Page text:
Tuesday, October 13, 2009

SAD vs Traditional Japanese diet (2)

OK, many thanks to Lynne who managed to get the pdf. Extra Brownie Points for guessing that this was the paper I wanted, despite to my copy paste accident on the link!

It's talking about Japanese-Americans. You have to bear in mind that the information is limited by dietary preference questionnaires and the vagarities of deciding if someone has really had a heart attack. The group over 55 years is not shown as nothing much seems to make any difference in this group. Marmot discusses all of this in his paper. This is the relevant graph.

Now, you have to read this carefully. The pattern is the same, so I'll go through the top graph only. Looking at the left hand pair of vertical bars, the white one is the people who had a traditional Japanese up bringing and had a traditional Japanese diet preference. They had 2.5 heart attacks per hundred people.

Move over to the right hand side of the chart. Again the white bar is those people with a traditional Japanese up bringing but these are the ones who are now eating to what was the SAD back in the 1950s and 1960s. They had 0.4 heart attacks per 100 people. That is a relative risk of about 0.20, ie an American diet preference, compared to a traditional diet preference, appears to be HUGELY protective against CHD. Both of these groups are of a traditional Japanese style up bringing.

An American up bringing essentially doubles your risk of CHD, irrespective of whether you have a traditional Japanese dietary preference or an American dietary preference. It's worth noting that the combination of an American diet preference with an American upbringing is pretty well indistinguishable (3.0 heart attacks per hundred) from a traditional Japanese diet with traditional Japanese upbringing (2.5 heart attacks per hundred).

The protective effect of a traditional Japanese upbringing allows you to question any "dietary" intervention if it also adds in stress management, relaxation and exercise while asking you to shovel 1500kcal of rice a day down your throat!

Here's what Marmot, who had the misfortune to base his PhD on these data, had to say:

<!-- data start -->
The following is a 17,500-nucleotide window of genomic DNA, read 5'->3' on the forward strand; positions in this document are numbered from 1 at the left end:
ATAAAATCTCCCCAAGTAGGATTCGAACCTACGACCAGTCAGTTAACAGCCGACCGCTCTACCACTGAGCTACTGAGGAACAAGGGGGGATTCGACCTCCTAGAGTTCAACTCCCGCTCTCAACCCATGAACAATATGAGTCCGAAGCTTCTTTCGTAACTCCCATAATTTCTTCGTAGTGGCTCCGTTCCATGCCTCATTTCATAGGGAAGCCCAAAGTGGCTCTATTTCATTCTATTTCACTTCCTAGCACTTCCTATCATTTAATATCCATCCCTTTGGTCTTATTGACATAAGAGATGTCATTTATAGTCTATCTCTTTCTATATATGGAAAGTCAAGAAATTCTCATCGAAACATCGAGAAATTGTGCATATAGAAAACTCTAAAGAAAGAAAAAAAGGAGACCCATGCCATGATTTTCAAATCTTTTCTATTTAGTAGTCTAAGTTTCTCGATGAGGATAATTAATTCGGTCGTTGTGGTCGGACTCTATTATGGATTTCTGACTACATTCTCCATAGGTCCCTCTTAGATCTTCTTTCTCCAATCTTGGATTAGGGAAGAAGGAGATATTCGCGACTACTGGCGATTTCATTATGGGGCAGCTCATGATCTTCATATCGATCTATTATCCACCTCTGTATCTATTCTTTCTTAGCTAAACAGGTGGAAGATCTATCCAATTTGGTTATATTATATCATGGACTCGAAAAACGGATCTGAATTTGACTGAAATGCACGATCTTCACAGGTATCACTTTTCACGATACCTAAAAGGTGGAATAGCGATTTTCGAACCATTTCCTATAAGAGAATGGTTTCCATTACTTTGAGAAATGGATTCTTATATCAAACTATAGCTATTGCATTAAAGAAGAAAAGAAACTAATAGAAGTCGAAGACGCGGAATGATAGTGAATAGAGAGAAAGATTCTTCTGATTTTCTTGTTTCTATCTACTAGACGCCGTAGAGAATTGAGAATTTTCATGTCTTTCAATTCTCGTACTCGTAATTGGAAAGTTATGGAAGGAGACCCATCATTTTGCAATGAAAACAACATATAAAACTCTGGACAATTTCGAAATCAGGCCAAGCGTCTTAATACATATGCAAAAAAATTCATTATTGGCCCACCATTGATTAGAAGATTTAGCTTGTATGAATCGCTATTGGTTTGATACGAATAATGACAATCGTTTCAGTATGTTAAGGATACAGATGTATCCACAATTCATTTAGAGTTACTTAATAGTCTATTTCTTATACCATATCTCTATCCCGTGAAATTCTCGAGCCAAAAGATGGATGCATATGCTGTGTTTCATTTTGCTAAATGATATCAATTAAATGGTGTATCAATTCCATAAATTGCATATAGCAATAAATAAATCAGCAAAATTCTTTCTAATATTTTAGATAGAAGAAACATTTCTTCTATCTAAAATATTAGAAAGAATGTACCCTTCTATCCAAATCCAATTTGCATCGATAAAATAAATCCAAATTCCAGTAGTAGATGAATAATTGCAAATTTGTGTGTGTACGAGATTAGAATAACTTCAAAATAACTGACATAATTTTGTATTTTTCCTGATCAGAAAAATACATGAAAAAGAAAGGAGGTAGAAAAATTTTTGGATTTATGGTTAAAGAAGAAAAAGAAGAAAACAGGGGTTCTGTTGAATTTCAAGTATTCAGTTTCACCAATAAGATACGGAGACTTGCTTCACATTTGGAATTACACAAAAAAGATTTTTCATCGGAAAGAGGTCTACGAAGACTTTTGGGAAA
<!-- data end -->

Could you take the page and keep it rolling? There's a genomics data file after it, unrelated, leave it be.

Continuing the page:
As the shot messenger I'd like to limp away now.



ItsTheWooo said...

I'm curious how it is even possible to have an authentic japanese upbringing BUT eat american food. I would think that a lot more must be different between this group, and the "japanese upbringing + japanese food" group. I don't see why any group of people would stay true to their heritage except for the single difference of eating exactly like the natives.

I am also curious what the japanese lifestyle entails exactly. Why is an american lifestyle so toxic? Is our life really that stressful? I guess it is. I always assumed lifestyle (stress) was a big reason people developed metaboic illnesses, since all evidence suggests cortisol is integral for both appetite and fattening (they give progesterone derivative megestrol to cachexic patients, it actually works... and progesterone largely affects appetite via funking with the adrenals, and megestrol will cause adrenal suppresion therebywhich as it is telling the body there is a lot of adrenal gland function by simply being present... and that's just the effect of adrenals on appetite... we don't even need to discuss protein catabolism and gluconeogenesis do we?)

I suppose it is possible that obesity/heart disease/metabolic disorder in general is at root a stress disorder (or at least is triggered by stresses quite often) ... but man, I didn't think our lifestyle was really that bad. I guess it is.

But all the same, I do suspect how "traditional" the japanese diet group really ate anyway... and for the "non traditional diet" group, how did they manage to keep everything the same EXCEPT for diet?

I'm thinking maybe "authentic japanese - diet" might be some kind of marker for severe stress, because it might be true that not being able to eat their traditional diet was less a choice and more forced upon them by poor social support systems (so they continued to live japanese but were forced to eat like americans... and in this case it isn't the food causing sickness in as much as it is the stress of having a crappy social situation).

Bris said...

"I'm curious how it is even possible to have an authentic japanese upbringing BUT eat american food."

Very simple. Most of the traditional Japanese foods weren't readily available in the USA so Japanese-Americans ate what was available. That didn't prevent them from following other Japanese traditions.